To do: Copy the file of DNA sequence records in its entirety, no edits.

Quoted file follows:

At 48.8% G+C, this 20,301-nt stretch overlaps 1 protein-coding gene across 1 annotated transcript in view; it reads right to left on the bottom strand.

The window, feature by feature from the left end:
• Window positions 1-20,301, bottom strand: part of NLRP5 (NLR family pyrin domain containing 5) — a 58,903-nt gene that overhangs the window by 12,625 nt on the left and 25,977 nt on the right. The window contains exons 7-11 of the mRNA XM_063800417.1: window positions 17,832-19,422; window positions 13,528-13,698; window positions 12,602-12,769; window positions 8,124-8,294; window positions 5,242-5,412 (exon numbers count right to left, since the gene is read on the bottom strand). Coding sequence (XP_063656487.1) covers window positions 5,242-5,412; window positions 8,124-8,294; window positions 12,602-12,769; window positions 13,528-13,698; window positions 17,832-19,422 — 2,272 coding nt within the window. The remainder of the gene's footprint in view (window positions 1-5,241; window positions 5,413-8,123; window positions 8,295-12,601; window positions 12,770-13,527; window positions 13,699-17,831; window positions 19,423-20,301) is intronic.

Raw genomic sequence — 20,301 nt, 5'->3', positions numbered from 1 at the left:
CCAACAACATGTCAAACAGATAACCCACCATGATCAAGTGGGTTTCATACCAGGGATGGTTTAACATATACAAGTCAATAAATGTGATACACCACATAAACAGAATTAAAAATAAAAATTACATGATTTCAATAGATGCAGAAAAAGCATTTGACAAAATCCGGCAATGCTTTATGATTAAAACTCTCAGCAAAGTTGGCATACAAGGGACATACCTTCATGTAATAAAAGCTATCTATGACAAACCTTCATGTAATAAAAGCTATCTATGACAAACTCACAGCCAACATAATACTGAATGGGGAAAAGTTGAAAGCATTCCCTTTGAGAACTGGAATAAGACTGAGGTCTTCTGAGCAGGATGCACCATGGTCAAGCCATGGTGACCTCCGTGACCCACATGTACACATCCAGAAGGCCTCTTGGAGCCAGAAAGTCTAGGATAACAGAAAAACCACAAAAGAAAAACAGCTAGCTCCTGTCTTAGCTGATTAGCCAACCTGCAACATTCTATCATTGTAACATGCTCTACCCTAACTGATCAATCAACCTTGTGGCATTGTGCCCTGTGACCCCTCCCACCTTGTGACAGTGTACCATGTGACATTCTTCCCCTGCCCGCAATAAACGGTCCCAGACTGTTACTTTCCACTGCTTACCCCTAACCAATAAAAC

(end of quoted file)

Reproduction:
At 48.8% G+C, this 20,301-nt stretch overlaps 1 protein-coding gene across 1 annotated transcript in view; it reads right to left on the bottom strand.

The window, feature by feature from the left end:
• Window positions 1-20,301, bottom strand: part of NLRP5 (NLR family pyrin domain containing 5) — a 58,903-nt gene that overhangs the window by 12,625 nt on the left and 25,977 nt on the right. The window contains exons 7-11 of the mRNA XM_063800417.1: window positions 17,832-19,422; window positions 13,528-13,698; window positions 12,602-12,769; window positions 8,124-8,294; window positions 5,242-5,412 (exon numbers count right to left, since the gene is read on the bottom strand). Coding sequence (XP_063656487.1) covers window positions 5,242-5,412; window positions 8,124-8,294; window positions 12,602-12,769; window positions 13,528-13,698; window positions 17,832-19,422 — 2,272 coding nt within the window. The remainder of the gene's footprint in view (window positions 1-5,241; window positions 5,413-8,123; window positions 8,295-12,601; window positions 12,770-13,527; window positions 13,699-17,831; window positions 19,423-20,301) is intronic.

Raw genomic sequence — 20,301 nt, 5'->3', positions numbered from 1 at the left:
CCAACAACATGTCAAACAGATAACCCACCATGATCAAGTGGGTTTCATACCAGGGATGGTTTAACATATACAAGTCAATAAATGTGATACACCACATAAACAGAATTAAAAATAAAAATTACATGATTTCAATAGATGCAGAAAAAGCATTTGACAAAATCCGGCAATGCTTTATGATTAAAACTCTCAGCAAAGTTGGCATACAAGGGACATACCTTCATGTAATAAAAGCTATCTATGACAAACCTTCATGTAATAAAAGCTATCTATGACAAACTCACAGCCAACATAATACTGAATGGGGAAAAGTTGAAAGCATTCCCTTTGAGAACTGGAATAAGACTGAGGTCTTCTGAGCAGGATGCACCATGGTCAAGCCATGGTGACCTCCGTGACCCACATGTACACATCCAGAAGGCCTCTTGGAGCCAGAAAGTCTAGGATAACAGAAAAACCACAAAAGAAAAACAGCTAGCTCCTGTCTTAGCTGATTAGCCAACCTGCAACATTCTATCATTGTAACATGCTCTACCCTAACTGATCAATCAACCTTGTGGCATTGTGCCCTGTGACCCCTCCCACCTTGTGACAGTGTACCATGTGACATTCTTCCCCTGCCCGCAATAAACGGTCCCAGACTGTTACTTTCCACTGCTTACCCCTAACCAATAAAAC